BBS Faculty Member - Gary Ruvkun

Gary Ruvkun

Department of Genetics

Massachusetts General Hospital
Simches Research Building, CPZN 7250
185 Cambridge Street
Boston, MA 02114
Tel: 617-726-5959
Email: ruvkun@molbio.mgh.harvard.edu
Lab Members: 10 postdoctoral fellows, 2 technicians, 2 project scientists
Visit my lab page here.



Our lab uses C. elegans molecular genetics and genomics to study miRNA and RNAi pathways as well as mechanisms of aging and microbial surveillance. Using genetic and RNA interference approaches, we have identified genes that positively or negatively regulate RNAi and microRNA pathways. These genes reveal the trajectory of siRNAs and miRNAs as they target mRNAs, as well as components that may be developed as drug targets to enhance RNAi. This analysis has revealed subcellular organelles that mediate steps in the small RNA pathways.

Our genetic analysis of
C. elegans lifespan revealed a surprising surveillance of conserved core components of cells, such as the ribosome, the mitochondrion, the proteasome, and a coupling to the induction of detoxification and innate immune responses. We are now dissecting this surveillance system by isolating mutations in C. elegans that fail to recognize deficits in ribosomal, mitochondrial or proteasomal function or fail to induce detoxification responses. The drug or essential gene inactivations or mutations in the core cellular components inhibit feeding and induce an aversive behavior program. The endocrine state of these aversively stimulated animals may be homologous to the endocrine state of humans who feel unwell. Our genetic suppressors this surveillance pathway is beginning to reveal an endocrinology of feeling ill. The human homologues of the genes we identify promise to explain how humans respond appropriately and inappropriately to drugs or bacteria, or activate drug detoxification and innate immunity pathways in the absence of a triggering drug or bacteria, perhaps inducing a false endocrine state of poisoning or a false perception of infection. Variation in xenobiotic detection and response pathways may be the cause of diseases as diverse as autoimmune disorders and anorexia.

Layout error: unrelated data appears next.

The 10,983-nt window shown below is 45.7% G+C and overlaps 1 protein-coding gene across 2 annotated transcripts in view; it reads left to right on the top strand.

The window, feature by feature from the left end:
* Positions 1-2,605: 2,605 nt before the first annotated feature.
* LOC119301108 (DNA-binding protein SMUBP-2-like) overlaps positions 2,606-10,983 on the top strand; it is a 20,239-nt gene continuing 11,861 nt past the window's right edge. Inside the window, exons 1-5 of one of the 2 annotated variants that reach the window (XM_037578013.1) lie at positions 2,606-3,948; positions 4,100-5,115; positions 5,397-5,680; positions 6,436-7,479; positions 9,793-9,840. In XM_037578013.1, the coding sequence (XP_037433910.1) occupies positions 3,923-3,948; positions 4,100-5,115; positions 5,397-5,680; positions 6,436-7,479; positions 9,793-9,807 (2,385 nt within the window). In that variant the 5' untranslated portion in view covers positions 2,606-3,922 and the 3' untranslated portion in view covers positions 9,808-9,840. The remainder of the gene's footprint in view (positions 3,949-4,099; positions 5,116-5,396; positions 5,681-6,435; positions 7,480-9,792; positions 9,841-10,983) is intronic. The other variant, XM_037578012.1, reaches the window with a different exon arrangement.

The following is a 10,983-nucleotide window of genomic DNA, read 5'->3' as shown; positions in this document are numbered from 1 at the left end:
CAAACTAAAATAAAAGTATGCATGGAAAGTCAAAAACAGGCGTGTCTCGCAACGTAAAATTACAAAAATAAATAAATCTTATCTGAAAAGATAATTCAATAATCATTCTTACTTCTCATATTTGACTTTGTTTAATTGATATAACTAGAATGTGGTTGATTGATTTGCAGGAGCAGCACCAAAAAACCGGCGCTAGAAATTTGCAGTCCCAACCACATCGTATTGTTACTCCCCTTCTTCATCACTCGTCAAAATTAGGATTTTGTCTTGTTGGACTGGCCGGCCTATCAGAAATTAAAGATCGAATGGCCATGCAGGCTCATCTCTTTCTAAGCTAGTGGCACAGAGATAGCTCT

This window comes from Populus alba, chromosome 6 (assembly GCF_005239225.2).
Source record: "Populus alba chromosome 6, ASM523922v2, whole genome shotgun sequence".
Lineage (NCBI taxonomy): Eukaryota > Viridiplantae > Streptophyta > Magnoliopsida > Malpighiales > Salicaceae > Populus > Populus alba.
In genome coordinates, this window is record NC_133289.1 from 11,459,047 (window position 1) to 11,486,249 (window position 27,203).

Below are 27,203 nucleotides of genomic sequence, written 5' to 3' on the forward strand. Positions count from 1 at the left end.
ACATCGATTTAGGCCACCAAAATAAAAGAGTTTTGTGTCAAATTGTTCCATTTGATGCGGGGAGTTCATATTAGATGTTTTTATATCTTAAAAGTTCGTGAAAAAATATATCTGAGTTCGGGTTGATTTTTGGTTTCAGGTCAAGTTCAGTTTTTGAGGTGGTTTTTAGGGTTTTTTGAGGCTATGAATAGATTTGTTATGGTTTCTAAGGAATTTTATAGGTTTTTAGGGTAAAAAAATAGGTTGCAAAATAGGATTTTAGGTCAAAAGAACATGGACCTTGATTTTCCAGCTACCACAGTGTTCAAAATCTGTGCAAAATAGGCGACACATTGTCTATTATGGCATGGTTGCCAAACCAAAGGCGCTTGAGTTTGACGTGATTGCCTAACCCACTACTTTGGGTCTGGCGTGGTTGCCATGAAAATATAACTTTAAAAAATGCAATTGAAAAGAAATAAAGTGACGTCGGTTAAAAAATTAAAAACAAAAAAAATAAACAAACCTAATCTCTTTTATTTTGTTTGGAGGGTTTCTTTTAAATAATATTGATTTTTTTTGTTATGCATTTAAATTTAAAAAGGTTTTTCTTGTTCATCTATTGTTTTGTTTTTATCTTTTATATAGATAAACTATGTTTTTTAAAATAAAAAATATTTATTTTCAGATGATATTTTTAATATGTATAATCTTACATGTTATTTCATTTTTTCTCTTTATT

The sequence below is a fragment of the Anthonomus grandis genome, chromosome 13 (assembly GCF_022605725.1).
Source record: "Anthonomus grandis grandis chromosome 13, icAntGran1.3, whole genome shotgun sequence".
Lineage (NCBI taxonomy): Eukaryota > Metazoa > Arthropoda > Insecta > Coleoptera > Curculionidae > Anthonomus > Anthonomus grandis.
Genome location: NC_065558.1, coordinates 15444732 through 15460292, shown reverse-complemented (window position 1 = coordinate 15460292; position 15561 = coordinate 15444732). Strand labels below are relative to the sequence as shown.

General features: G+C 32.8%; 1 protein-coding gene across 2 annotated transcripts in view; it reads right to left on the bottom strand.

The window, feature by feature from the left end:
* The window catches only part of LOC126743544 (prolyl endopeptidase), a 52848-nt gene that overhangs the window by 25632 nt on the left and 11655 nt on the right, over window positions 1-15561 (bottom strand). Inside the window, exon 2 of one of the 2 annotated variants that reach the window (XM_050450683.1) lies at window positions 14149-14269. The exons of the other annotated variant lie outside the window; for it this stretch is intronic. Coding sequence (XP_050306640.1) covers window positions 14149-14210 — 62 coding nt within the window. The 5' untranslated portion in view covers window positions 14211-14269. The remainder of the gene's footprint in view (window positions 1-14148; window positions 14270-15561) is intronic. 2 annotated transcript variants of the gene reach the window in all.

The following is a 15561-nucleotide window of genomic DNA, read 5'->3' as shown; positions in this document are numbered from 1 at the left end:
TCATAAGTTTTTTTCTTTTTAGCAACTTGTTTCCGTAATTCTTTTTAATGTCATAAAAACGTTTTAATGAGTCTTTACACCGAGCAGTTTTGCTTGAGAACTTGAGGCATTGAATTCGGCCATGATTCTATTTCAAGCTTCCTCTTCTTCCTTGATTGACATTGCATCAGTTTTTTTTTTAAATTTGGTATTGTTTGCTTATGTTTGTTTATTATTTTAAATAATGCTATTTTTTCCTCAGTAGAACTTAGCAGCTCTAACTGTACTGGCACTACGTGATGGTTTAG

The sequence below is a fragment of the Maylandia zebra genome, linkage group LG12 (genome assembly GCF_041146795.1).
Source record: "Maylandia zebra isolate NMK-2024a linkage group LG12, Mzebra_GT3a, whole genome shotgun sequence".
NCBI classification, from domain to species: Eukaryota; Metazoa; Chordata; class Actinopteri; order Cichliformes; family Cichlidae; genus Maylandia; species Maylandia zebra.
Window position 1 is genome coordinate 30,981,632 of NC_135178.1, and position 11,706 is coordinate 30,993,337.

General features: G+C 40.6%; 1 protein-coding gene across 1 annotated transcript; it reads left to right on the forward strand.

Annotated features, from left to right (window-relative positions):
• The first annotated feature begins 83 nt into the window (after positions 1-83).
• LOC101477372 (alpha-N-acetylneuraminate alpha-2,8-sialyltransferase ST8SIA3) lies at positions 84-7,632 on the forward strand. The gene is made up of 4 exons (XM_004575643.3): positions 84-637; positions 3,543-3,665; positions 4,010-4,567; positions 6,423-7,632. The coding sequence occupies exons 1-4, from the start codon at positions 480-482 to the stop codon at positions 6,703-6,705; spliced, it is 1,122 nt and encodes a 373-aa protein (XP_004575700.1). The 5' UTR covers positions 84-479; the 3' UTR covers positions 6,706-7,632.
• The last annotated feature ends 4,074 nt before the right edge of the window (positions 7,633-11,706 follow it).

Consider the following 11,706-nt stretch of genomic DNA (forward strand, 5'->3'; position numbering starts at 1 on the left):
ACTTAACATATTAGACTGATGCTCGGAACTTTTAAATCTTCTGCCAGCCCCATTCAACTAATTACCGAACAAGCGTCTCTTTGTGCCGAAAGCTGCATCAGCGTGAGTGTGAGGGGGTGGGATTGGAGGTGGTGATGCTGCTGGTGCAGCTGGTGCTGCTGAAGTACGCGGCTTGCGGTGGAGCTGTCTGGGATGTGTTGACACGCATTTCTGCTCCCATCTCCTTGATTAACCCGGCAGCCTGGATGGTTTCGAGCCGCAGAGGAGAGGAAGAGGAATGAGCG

Last Update: 8/7/2014



Publications

For a complete listing of publications click here.

 


 

Caenorhabditis elegans pathways that surveil and defend mitochondria. Liu Y, Samuel BS, Breen PC, Ruvkun G. Nature. 2014 Apr 17;508(7496):406-10. doi: 10.1038/nature13204. Epub 2014 Apr 2. PMID:24695221

Multiple small RNA pathways regulate the silencing of repeated and foreign genes in C. elegans. Fischer SE, Pan Q, Breen PC, Qi Y, Shi Z, Zhang C, Ruvkun G. Genes Dev. 2013 Dec 15;27(24):2678-95. doi: 10.1101/gad.233254.113. PMID:24352423

Identification of small RNA pathway genes using patterns of phylogenetic conservation and divergence. Tabach Y, Billi AC, Hayes GD, Newman MA, Zuk O, Gabel H, Kamath R, Yacoby K, Chapman B, Garcia SM, Borowsky M, Kim JK, Ruvkun G. Nature. 2013 Jan 31;493(7434):694-8. doi: 10.1038/nature11779. Epub 2012 Dec 23. PMID:23364702

High-throughput sequencing reveals extraordinary fluidity of miRNA, piRNA, and siRNA pathways in nematodes. Shi Z, Montgomery TA, Qi Y, Ruvkun G. Genome Res. 2013 Mar;23(3):497-508. doi: 10.1101/gr.149112.112. Epub 2013 Jan 30. PMID:23363624

MUT-16 promotes formation of perinuclear mutator foci required for RNA silencing in the C. elegans germline. Phillips CM, Montgomery TA, Breen PC, Ruvkun G. Genes Dev. 2012 Jul 1;26(13):1433-44. doi: 10.1101/gad.193904.112. Epub 2012 Jun 19. PMID:22713602

Inactivation of conserved C. elegans genes engages pathogen- and xenobiotic-associated defenses. Melo JA, Ruvkun G. Cell. 2012 Apr 13;149(2):452-66. doi: 10.1016/j.cell.2012.02.050. PMID:22500807



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